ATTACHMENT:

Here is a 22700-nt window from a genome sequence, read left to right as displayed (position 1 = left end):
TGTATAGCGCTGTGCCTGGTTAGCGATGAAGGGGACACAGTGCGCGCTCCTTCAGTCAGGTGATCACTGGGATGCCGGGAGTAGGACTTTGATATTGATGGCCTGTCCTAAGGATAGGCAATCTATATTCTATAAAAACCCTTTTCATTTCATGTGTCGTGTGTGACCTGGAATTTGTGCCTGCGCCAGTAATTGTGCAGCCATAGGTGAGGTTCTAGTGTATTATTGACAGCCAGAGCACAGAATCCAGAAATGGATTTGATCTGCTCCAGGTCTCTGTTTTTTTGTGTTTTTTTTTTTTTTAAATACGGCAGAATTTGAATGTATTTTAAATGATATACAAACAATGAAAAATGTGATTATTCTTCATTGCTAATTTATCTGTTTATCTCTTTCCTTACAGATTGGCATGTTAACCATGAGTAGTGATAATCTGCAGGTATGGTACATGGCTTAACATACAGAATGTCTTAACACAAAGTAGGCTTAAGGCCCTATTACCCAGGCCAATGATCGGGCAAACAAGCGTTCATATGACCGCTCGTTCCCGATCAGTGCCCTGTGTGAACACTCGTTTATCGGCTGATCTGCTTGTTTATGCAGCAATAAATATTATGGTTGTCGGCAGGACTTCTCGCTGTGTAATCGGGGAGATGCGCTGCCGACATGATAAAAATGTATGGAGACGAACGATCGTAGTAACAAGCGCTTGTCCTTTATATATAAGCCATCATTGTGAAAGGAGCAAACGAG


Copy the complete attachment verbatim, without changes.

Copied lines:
Here is a 22700-nt window from a genome sequence, read left to right as displayed (position 1 = left end):
TGTATAGCGCTGTGCCTGGTTAGCGATGAAGGGGACACAGTGCGCGCTCCTTCAGTCAGGTGATCACTGGGATGCCGGGAGTAGGACTTTGATATTGATGGCCTGTCCTAAGGATAGGCAATCTATATTCTATAAAAACCCTTTTCATTTCATGTGTCGTGTGTGACCTGGAATTTGTGCCTGCGCCAGTAATTGTGCAGCCATAGGTGAGGTTCTAGTGTATTATTGACAGCCAGAGCACAGAATCCAGAAATGGATTTGATCTGCTCCAGGTCTCTGTTTTTTTGTGTTTTTTTTTTTTTTAAATACGGCAGAATTTGAATGTATTTTAAATGATATACAAACAATGAAAAATGTGATTATTCTTCATTGCTAATTTATCTGTTTATCTCTTTCCTTACAGATTGGCATGTTAACCATGAGTAGTGATAATCTGCAGGTATGGTACATGGCTTAACATACAGAATGTCTTAACACAAAGTAGGCTTAAGGCCCTATTACCCAGGCCAATGATCGGGCAAACAAGCGTTCATATGACCGCTCGTTCCCGATCAGTGCCCTGTGTGAACACTCGTTTATCGGCTGATCTGCTTGTTTATGCAGCAATAAATATTATGGTTGTCGGCAGGACTTCTCGCTGTGTAATCGGGGAGATGCGCTGCCGACATGATAAAAATGTATGGAGACGAACGATCGTAGTAACAAGCGCTTGTCCTTTATATATAAGCCATCATTGTGAAAGGAGCAAACGAG